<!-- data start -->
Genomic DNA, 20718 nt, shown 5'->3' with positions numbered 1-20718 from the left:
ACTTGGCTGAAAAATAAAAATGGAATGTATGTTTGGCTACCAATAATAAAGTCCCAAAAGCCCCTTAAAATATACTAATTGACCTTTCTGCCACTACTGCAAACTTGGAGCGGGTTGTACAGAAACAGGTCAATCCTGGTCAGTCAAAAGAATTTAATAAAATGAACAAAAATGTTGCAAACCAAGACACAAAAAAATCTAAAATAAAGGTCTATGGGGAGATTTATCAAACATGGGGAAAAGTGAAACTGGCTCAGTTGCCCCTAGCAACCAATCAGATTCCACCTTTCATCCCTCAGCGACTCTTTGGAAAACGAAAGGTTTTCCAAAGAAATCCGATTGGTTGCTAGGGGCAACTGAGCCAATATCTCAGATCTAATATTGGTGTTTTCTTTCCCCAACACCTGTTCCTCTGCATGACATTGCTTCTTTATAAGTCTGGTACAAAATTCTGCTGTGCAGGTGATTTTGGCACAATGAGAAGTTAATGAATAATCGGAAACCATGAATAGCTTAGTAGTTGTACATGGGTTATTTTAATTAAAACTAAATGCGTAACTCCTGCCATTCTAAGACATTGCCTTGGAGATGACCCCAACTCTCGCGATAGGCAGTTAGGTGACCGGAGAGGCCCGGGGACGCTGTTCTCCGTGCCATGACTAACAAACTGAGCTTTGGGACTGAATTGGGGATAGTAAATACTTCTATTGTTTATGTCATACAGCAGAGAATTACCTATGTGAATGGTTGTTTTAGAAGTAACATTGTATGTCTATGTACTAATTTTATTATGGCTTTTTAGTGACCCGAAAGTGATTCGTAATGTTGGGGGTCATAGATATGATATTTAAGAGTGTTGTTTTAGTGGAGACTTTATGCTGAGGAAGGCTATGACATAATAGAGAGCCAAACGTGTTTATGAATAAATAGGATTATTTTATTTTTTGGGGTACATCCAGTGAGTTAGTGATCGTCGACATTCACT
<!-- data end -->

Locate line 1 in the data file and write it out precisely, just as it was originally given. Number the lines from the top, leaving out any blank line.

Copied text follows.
Genomic DNA, 20718 nt, shown 5'->3' with positions numbered 1-20718 from the left: